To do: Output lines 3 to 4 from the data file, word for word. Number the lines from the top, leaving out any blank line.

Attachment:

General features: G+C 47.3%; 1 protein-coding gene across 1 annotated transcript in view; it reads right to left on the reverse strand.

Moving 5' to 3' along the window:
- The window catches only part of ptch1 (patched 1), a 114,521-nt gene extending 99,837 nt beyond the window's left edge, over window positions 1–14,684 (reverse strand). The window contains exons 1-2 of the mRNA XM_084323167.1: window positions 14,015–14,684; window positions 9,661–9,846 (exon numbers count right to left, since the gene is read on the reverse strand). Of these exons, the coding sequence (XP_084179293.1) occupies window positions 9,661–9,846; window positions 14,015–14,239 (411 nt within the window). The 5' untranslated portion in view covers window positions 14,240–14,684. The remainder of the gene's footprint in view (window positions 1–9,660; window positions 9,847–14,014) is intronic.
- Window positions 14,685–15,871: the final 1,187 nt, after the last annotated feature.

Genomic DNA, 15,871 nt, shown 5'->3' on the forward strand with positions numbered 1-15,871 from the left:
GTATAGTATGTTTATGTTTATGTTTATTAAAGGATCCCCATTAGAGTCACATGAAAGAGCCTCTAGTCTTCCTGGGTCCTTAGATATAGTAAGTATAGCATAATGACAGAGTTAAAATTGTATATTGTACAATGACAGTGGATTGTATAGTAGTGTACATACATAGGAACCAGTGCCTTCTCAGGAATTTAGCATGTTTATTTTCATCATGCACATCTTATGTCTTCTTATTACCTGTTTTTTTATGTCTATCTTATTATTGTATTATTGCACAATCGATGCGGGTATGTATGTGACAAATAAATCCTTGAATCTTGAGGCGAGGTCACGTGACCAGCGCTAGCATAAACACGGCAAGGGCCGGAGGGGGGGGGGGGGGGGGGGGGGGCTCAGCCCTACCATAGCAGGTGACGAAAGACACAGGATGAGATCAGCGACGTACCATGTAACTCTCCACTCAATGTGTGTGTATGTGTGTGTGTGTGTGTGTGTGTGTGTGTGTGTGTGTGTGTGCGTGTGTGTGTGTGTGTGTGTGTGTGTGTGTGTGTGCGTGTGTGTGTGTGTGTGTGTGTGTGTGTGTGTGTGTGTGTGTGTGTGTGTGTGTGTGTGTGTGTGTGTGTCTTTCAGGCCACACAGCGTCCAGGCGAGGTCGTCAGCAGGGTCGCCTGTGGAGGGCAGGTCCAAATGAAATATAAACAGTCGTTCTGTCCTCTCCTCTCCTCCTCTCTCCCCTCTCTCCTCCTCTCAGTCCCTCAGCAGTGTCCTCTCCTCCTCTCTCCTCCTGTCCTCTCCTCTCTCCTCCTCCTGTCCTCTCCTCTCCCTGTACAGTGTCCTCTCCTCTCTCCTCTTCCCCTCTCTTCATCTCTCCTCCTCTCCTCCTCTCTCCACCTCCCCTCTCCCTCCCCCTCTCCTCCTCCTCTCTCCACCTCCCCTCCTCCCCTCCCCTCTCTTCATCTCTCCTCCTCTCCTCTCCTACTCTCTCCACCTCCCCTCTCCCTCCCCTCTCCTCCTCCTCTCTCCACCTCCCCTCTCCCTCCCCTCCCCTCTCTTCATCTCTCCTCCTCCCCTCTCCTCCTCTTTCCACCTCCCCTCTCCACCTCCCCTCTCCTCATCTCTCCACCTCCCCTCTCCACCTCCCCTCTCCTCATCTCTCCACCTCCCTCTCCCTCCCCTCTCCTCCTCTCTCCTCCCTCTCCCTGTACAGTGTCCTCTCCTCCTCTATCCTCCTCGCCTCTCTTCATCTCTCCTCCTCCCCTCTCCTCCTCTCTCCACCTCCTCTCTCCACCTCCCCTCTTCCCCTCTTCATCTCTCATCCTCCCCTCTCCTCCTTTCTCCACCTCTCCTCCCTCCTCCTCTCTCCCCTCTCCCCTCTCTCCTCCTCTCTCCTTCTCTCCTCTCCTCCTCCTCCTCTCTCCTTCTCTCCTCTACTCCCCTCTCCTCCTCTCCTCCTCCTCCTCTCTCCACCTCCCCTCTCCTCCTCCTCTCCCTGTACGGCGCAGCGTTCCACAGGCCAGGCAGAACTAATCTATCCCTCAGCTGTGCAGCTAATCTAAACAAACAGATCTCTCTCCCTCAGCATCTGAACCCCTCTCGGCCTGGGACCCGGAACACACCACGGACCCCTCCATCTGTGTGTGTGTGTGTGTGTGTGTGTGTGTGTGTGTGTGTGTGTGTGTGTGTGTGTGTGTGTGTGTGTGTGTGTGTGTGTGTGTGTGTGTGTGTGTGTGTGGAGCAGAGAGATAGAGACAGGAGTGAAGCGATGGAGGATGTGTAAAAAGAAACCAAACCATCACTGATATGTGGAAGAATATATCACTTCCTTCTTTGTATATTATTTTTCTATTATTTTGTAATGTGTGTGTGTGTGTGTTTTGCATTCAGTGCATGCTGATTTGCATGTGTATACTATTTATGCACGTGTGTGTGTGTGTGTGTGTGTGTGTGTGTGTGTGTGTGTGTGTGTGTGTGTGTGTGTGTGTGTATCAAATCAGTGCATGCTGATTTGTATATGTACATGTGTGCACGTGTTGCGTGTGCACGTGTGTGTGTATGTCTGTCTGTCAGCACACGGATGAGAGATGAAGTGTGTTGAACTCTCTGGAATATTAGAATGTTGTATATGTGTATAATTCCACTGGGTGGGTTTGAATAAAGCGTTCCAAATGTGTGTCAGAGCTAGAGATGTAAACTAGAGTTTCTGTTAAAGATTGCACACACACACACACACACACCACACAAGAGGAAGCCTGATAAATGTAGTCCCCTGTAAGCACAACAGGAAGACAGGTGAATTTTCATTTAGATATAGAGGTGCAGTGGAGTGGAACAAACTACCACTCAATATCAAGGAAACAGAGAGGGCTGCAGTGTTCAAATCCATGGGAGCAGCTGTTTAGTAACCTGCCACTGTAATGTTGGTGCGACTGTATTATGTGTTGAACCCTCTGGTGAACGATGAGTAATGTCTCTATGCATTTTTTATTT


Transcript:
- The window catches only part of ptch1 (patched 1), a 114,521-nt gene extending 99,837 nt beyond the window's left edge, over window positions 1–14,684 (reverse strand). The window contains exons 1-2 of the mRNA XM_084323167.1: window positions 14,015–14,684; window positions 9,661–9,846 (exon numbers count right to left, since the gene is read on the reverse strand). Of these exons, the coding sequence (XP_084179293.1) occupies window positions 9,661–9,846; window positions 14,015–14,239 (411 nt within the window). The 5' untranslated portion in view covers window positions 14,240–14,684. The remainder of the gene's footprint in view (window positions 1–9,660; window positions 9,847–14,014) is intronic.
- Window positions 14,685–15,871: the final 1,187 nt, after the last annotated feature.